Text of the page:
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Something Speciale

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On: Thu, Feb 6, 2014 at 11:31AM | By: Lou Ruggieri


Something Speciale

The newest Prancing Horse in the stable in Maranello is more than even its name hints at. The 458 Speciale is a rare beast indeed, and "special" doesn't quite cut it for us. But then, names like 458 I-Can't-Believe-It's-This-Fast don't really fit on a bumper, or something like, 458 I-Would-Trade-My-First-Born-Child-For-This-Car also doesn't quite flow off the tongue in day-to-day car talk. Taking a model in the twilight of its production cycle and revamping it just enough to warrant a slightly different variation of its namesake is something Ferrari has made a habit out of, starting almost 20 years ago with the Ferrari F355 Challenge, then the F360 Challenge Stradale, and most recently (until now, of course) the F430 Scuderia.

The 458 Speciale is basically a little bit better at everything than the base 458. It accelerates quicker, stops shorter, turns in shorter, and shifts faster. The quicker speed comes from an additional 35 horsepower, bringing the new total to a staggering 597 ponies, thanks to some age-old hot-rodding tricks: 14:1 compression ratio, revised combustion chambers, an increase in valve-lift, shorter intake runners, and reshaped intake valves. Torque remains unchanged at 398 ft-lbs, but thanks to a shorter final-drive ratio and diet program that resulted in a 200 pound weight loss, the 458 Speciale is wicked fast. Although official numbers are not out yet, if the Speciale can crack 0-60 mph in under three seconds, it will be the first production rear-wheel drive car sporting a naturally-aspirated engine to accomplish such a feat.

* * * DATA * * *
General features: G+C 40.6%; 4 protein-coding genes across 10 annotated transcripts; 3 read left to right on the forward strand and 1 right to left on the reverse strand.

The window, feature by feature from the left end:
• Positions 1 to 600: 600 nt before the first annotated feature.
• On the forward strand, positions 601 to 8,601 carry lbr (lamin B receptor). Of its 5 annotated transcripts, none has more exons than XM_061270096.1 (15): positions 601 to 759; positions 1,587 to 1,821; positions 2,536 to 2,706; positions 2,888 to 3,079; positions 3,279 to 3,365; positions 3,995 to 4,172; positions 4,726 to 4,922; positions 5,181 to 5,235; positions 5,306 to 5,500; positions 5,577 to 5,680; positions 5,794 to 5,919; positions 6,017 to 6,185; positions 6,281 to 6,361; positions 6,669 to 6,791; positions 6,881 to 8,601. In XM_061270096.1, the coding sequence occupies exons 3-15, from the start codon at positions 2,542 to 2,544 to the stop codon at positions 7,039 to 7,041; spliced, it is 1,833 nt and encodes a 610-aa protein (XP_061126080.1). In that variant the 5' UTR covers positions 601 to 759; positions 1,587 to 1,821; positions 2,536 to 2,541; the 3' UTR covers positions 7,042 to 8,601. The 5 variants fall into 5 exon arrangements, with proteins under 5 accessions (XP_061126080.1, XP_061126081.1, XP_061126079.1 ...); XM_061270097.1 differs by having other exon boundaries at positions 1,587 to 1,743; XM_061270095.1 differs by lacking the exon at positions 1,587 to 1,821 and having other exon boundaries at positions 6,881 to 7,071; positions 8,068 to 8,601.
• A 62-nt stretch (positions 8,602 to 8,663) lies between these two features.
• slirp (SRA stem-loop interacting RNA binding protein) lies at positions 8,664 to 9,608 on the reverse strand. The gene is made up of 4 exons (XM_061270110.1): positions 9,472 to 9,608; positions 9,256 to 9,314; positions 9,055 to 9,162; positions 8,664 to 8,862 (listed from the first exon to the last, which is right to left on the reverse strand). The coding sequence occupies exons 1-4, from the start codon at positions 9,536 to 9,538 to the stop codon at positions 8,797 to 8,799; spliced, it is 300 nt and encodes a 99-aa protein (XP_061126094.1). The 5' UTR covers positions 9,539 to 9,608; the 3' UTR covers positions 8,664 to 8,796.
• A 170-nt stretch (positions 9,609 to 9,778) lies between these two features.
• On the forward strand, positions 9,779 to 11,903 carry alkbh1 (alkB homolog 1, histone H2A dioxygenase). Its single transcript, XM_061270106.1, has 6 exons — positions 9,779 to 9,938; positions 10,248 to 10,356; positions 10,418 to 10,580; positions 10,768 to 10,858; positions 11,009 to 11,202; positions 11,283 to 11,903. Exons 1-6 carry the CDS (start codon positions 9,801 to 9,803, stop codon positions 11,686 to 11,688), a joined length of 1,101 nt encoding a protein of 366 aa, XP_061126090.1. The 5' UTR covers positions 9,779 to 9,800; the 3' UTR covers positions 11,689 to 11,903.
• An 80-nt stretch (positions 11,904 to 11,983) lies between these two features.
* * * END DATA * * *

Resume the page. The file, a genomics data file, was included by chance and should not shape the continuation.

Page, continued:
Better braking on the 458 Speciale is due in part to the aforementioned weight-loss diet, as well as newer revised carbon-ceramic brakes. Suspension tweaks include retuned magnetorheological dampers, stiffer springs, and softer anti-roll bars—all of which help the Speciale handle even better than its... ahem, less special... sibling. Aside from the hardware updates, Ferrari has added some interesting software to its newest Pony. Designated the "side-slip angle control" or SSC, a computer system that moderates the differences between engine speed and differential rpm helps to keep the car in line through the twisties. In essence, it is Ferrari's answer to the torque vectoring systems used by almost any other automaker.

Visually Ferrari differentiates the Speciale from the base mode with a center-stripe paint motif, extra vents on the hood, forged wheels, and a deletion of one exhaust pipe, bringing the count down to a more universal dual setup. The other way to figure out if you just got smoked by a 458 Speciale is just how fast it flies passed you. The 7-speed dual-clutch auto helps the Speciale rip through 60 mph in an estimated 2.8 seconds, through 100 mph in an estimated 6.2 seconds, and down the quarter-mile in a staggering 10.7 seconds with a top speed of just over 200 mph.

Expect the 458 Speciale to be out this spring with a base price just short of 300 grand. And while the cost of a decent mortgage might seem a bit extreme for a car price tag, keep in mind that this update usually signifies the end of the model line for a given Ferrari. So, if you want one, this slightly more limited edition might be the one to buy, because, let's face it, this Prancing Horse is something Speciale for sure.


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